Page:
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Thursday, 5 March 1942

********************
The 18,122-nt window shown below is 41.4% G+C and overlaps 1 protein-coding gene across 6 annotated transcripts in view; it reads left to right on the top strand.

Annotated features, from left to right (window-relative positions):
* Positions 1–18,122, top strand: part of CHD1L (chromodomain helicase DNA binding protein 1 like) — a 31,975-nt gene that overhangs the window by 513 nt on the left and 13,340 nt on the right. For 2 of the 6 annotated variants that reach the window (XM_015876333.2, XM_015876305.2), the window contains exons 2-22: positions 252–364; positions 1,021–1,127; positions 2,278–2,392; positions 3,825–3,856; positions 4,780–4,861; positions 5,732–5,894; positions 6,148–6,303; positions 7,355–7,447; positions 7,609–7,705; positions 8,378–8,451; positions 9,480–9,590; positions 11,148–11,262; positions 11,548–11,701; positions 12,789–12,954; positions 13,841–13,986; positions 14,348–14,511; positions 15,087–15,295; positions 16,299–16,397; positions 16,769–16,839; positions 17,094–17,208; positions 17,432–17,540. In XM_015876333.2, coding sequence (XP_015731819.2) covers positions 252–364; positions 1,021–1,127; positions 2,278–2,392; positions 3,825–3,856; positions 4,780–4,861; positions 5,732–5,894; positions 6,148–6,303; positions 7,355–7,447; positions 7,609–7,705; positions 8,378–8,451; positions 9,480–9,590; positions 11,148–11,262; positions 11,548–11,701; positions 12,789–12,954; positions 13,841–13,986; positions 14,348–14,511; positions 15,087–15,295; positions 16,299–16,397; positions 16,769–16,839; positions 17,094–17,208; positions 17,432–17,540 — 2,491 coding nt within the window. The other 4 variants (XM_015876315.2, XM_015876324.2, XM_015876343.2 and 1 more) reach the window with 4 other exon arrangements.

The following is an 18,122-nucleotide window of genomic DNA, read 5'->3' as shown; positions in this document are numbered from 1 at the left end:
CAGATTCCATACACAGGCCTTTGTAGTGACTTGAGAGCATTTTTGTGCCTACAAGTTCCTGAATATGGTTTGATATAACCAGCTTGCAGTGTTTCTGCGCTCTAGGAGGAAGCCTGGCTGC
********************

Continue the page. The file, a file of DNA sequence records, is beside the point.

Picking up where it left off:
Senator McBRIDE (South Australia) . - On two occasions this afternoon the Leader of the Senate (Senator Collings) chided the Opposition with obstructing Ministers in their administra tive affairs. He has made it clear to us that he resents the Opposition exercising the rights that it has in this chamber. He has told us, and I agree entirely with his statement, that the work of a Minister in these extraordinary times is very onerous. I assure the Senate that the Opposition does not wish to obstruct the Government or interfere with its administrative duties. On the contrary, we on this side of the chamber have a sincere desire to help the Government in these most difficult days. The Government should do in this instance what it did on another occasion, when the Opposition showed its bona fides by helping the Government to make workable a completely unworkable regulation. The Opposition is prepared, at this stage, to withdraw the motion before the Senate, provided that the Government will undertake to submit the regulation to us so that we can assist the Government to make it workable. A great deal has been said regarding the Permanent and Casual Wharf Labourers Union. One would imagine, from the speech of the Minister for Trade and Customs (Senator Keane) that this union had sprung into existence as the result of the 3trike of 1928. As a matter of fact, the union was established in 1917, and was registered in the State Court of New South Wales in that year. Furthermore, it was given federal registration a year before the strike referred to took place. The members of this union came to the assistance of the Government when the members of the Waterside Workers Federation, in defiance of the recommendations of their committee of management, refused to comply with the award of the Arbitration Court. The members of the union, which had then been in existence in one State for eleven years, came to the assistance of the country and observed the award of the court. The Minister has the temerity to suggest that, because men who were members of the union in 1928 are not members of the union to-day - and I cannot accept that statement-